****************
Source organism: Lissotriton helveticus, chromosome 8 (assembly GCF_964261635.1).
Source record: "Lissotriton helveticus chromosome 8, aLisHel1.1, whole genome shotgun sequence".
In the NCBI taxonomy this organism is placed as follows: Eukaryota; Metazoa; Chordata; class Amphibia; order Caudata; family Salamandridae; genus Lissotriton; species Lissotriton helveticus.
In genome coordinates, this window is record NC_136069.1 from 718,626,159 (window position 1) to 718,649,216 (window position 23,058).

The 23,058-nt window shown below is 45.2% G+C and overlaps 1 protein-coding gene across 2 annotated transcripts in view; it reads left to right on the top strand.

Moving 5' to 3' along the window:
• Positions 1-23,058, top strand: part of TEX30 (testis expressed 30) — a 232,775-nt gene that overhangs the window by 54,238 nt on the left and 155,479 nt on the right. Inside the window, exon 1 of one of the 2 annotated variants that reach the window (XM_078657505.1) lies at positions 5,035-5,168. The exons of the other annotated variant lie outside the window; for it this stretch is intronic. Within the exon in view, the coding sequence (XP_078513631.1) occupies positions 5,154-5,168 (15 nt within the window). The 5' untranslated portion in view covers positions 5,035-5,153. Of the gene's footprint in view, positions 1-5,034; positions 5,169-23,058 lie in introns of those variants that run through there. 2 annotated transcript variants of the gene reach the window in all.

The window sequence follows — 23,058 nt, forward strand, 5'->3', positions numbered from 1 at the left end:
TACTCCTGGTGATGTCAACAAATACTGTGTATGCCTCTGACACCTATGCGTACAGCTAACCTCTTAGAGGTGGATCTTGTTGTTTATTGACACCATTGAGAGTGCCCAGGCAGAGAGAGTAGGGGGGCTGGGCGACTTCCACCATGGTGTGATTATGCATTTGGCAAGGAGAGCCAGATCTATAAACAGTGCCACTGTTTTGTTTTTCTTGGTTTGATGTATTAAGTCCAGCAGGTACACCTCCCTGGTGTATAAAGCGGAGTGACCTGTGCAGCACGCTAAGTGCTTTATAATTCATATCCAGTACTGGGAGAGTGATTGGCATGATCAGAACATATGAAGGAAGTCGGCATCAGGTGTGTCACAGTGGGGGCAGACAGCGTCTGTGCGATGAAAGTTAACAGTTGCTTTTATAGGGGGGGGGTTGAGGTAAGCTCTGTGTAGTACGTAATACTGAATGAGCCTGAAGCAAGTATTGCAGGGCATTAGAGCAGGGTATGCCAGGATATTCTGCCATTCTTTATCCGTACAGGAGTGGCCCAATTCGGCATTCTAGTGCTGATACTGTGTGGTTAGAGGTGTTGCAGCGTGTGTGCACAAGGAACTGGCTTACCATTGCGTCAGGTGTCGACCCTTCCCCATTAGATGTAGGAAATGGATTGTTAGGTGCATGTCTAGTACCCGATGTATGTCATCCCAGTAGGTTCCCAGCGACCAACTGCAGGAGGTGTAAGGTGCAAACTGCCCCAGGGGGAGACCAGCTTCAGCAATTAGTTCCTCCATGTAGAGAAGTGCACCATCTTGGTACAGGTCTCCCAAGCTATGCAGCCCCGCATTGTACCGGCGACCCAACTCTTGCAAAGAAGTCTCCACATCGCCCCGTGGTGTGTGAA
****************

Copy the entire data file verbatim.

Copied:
Source organism: Lissotriton helveticus, chromosome 8 (assembly GCF_964261635.1).
Source record: "Lissotriton helveticus chromosome 8, aLisHel1.1, whole genome shotgun sequence".
In the NCBI taxonomy this organism is placed as follows: Eukaryota; Metazoa; Chordata; class Amphibia; order Caudata; family Salamandridae; genus Lissotriton; species Lissotriton helveticus.
In genome coordinates, this window is record NC_136069.1 from 718,626,159 (window position 1) to 718,649,216 (window position 23,058).

The 23,058-nt window shown below is 45.2% G+C and overlaps 1 protein-coding gene across 2 annotated transcripts in view; it reads left to right on the top strand.

Moving 5' to 3' along the window:
• Positions 1-23,058, top strand: part of TEX30 (testis expressed 30) — a 232,775-nt gene that overhangs the window by 54,238 nt on the left and 155,479 nt on the right. Inside the window, exon 1 of one of the 2 annotated variants that reach the window (XM_078657505.1) lies at positions 5,035-5,168. The exons of the other annotated variant lie outside the window; for it this stretch is intronic. Within the exon in view, the coding sequence (XP_078513631.1) occupies positions 5,154-5,168 (15 nt within the window). The 5' untranslated portion in view covers positions 5,035-5,153. Of the gene's footprint in view, positions 1-5,034; positions 5,169-23,058 lie in introns of those variants that run through there. 2 annotated transcript variants of the gene reach the window in all.

The window sequence follows — 23,058 nt, forward strand, 5'->3', positions numbered from 1 at the left end:
TACTCCTGGTGATGTCAACAAATACTGTGTATGCCTCTGACACCTATGCGTACAGCTAACCTCTTAGAGGTGGATCTTGTTGTTTATTGACACCATTGAGAGTGCCCAGGCAGAGAGAGTAGGGGGGCTGGGCGACTTCCACCATGGTGTGATTATGCATTTGGCAAGGAGAGCCAGATCTATAAACAGTGCCACTGTTTTGTTTTTCTTGGTTTGATGTATTAAGTCCAGCAGGTACACCTCCCTGGTGTATAAAGCGGAGTGACCTGTGCAGCACGCTAAGTGCTTTATAATTCATATCCAGTACTGGGAGAGTGATTGGCATGATCAGAACATATGAAGGAAGTCGGCATCAGGTGTGTCACAGTGGGGGCAGACAGCGTCTGTGCGATGAAAGTTAACAGTTGCTTTTATAGGGGGGGGGTTGAGGTAAGCTCTGTGTAGTACGTAATACTGAATGAGCCTGAAGCAAGTATTGCAGGGCATTAGAGCAGGGTATGCCAGGATATTCTGCCATTCTTTATCCGTACAGGAGTGGCCCAATTCGGCATTCTAGTGCTGATACTGTGTGGTTAGAGGTGTTGCAGCGTGTGTGCACAAGGAACTGGCTTACCATTGCGTCAGGTGTCGACCCTTCCCCATTAGATGTAGGAAATGGATTGTTAGGTGCATGTCTAGTACCCGATGTATGTCATCCCAGTAGGTTCCCAGCGACCAACTGCAGGAGGTGTAAGGTGCAAACTGCCCCAGGGGGAGACCAGCTTCAGCAATTAGTTCCTCCATGTAGAGAAGTGCACCATCTTGGTACAGGTCTCCCAAGCTATGCAGCCCCGCATTGTACCGGCGACCCAACTCTTGCAAAGAAGTCTCCACATCGCCCCGTGGTGTGTGAA